Keeping the important stuff in mind: a tip for annual reports

It’s time to start piece of writing no one wants to hear about: annual reports. Generally, their mention makes people sob and horses bolt. True enough, the worst sort of annual report is stupefyingly dull. But these reports are required by statute, and can be invaluable for outsiders who want to look at the entrails of an Read more about Keeping the important stuff in mind: a tip for annual reports[…]

What makes a great editor?

By Robert Garran, A few weeks ago, my twitter feed lit up with tweets praising, of all people, an editor who had just died. I could have let them pass by—like so many tweets—but these tweets had great passion. So in a spare moment I followed the link. The tributes brought a tear to my eye: Read more about What makes a great editor?[…]

Commonly confused words

  From the Ethos CRS Editing Team If you want to discover words you’ve never heard of and never thought you’d use, bureaucracies—both government and corporate—can be the place to go. New terms, jargon, acronyms and euphemisms bombard you every day. And not only that—you may be expected to use them! Of course, the best Read more about Commonly confused words[…]

-ise vs -ize

Using an ‘s’ over a ‘z’ is one of the most obvious differences between Australian English and American English. It’s an area of huge debate—when are the grammar rules of opposing English-speaking countries ever not?—but also of huge confusion. Everyday grammarians are aware that some words must include a ‘z’, no matter the country it Read more about -ise vs -ize[…]

Ready, steady, go! – Bridging the science—influence—policy divide in public sector policy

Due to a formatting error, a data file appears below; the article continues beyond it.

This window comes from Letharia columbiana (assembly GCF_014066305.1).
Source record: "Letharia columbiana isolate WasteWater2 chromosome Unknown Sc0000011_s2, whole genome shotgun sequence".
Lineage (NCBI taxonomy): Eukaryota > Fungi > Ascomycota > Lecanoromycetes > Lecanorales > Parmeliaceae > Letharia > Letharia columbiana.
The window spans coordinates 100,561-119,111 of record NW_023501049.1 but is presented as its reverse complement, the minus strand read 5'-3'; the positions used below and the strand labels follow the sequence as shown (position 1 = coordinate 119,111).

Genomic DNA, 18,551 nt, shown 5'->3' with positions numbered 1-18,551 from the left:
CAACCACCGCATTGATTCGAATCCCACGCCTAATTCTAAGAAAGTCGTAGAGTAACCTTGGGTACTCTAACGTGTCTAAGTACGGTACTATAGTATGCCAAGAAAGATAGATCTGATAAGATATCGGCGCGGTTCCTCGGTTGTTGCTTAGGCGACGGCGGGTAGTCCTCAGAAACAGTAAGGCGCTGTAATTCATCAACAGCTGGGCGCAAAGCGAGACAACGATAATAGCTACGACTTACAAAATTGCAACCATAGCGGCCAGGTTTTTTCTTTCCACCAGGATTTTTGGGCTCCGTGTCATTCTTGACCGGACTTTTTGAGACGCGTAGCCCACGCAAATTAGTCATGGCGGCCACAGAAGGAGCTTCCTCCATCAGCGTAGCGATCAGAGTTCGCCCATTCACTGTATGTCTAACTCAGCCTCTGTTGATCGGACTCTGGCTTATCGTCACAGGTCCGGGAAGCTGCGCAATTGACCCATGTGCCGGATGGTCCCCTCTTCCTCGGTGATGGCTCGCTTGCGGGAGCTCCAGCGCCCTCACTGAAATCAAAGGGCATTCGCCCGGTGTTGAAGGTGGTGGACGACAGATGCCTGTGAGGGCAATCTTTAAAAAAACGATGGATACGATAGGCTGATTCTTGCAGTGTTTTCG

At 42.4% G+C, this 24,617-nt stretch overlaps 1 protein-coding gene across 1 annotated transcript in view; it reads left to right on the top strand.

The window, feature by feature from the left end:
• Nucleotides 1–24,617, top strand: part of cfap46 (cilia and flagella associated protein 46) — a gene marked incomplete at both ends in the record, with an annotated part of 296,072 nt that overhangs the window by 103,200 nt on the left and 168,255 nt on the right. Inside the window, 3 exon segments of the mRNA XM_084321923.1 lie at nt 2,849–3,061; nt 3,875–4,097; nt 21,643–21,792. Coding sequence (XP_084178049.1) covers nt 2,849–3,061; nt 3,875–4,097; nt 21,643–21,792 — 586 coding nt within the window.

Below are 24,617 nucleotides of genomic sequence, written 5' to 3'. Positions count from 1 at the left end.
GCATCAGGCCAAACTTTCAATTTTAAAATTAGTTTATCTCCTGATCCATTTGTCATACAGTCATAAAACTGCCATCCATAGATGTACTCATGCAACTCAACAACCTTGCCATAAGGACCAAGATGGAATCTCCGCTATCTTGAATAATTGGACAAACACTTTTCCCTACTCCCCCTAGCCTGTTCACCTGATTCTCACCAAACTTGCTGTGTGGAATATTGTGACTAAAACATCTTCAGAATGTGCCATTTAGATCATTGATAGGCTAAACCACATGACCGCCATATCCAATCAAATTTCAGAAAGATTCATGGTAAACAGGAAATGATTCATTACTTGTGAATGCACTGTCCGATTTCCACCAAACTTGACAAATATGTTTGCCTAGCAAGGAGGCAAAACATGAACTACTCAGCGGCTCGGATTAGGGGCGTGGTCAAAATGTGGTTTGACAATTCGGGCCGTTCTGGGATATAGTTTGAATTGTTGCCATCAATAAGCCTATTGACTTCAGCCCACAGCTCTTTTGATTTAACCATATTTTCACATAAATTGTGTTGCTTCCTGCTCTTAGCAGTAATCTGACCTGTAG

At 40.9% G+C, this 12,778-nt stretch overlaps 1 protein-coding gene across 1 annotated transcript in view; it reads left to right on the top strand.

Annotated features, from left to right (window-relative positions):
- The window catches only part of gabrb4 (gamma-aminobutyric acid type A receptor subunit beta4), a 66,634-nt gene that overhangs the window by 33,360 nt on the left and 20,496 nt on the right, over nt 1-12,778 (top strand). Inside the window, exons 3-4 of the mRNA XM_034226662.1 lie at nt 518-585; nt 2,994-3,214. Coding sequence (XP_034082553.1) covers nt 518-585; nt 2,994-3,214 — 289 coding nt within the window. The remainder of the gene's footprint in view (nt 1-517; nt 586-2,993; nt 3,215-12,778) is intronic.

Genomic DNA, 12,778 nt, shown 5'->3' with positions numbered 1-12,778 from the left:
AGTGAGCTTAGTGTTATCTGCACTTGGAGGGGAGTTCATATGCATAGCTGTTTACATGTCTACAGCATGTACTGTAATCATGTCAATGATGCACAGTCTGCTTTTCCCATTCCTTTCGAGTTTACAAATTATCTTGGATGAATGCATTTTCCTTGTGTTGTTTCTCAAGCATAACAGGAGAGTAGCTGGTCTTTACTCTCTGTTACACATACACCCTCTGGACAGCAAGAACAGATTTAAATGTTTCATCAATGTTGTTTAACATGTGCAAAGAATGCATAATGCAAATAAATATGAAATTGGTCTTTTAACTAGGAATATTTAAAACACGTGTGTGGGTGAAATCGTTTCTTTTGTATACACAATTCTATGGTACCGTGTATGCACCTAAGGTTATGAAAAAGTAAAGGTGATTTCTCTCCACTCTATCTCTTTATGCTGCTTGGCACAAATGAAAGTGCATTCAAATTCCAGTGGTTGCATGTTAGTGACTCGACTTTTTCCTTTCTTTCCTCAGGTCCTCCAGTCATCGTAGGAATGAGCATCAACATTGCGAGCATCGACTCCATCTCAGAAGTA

By John Preston Let’s face it; if facts were enough, we wouldn’t still be discussing the science of climate change, would we? And yet here we are. Why is this? Could the problem lie with the fact that we don’t equip our scientists with the skills they need to influence policymakers—particularly where there are competing claims? Read more about Ready, steady, go! – Bridging the science—influence—policy divide in public sector policy[…]

Sticky tales—Tell a story to make ideas memorable

By Robert Garran  ‘A storm is brewing over spectacular Katherine Gorge about Aboriginal land rights.’ Back when I was a rookie journalist on the Age in the 1980s, I wrote an article that began something like that. I’ve forgotten the details, beyond that it was about a land rights claim by the Jawoyn people, but Read more about Sticky tales—Tell a story to make ideas memorable[…]

Structure—A crucial ingredient of successful writing

By Robert Garran I’ve started reading an insightful book by Gideon Rachman of the Financial Times—called Easternisation: War and Peace in the Asian Century—that provides a great example of the importance of structure in driving compelling writing. The book starts with a blurb summing up the argument in two sentences: ‘The West’s domination of world Read more about Structure—A crucial ingredient of successful writing[…]

error: Content is protected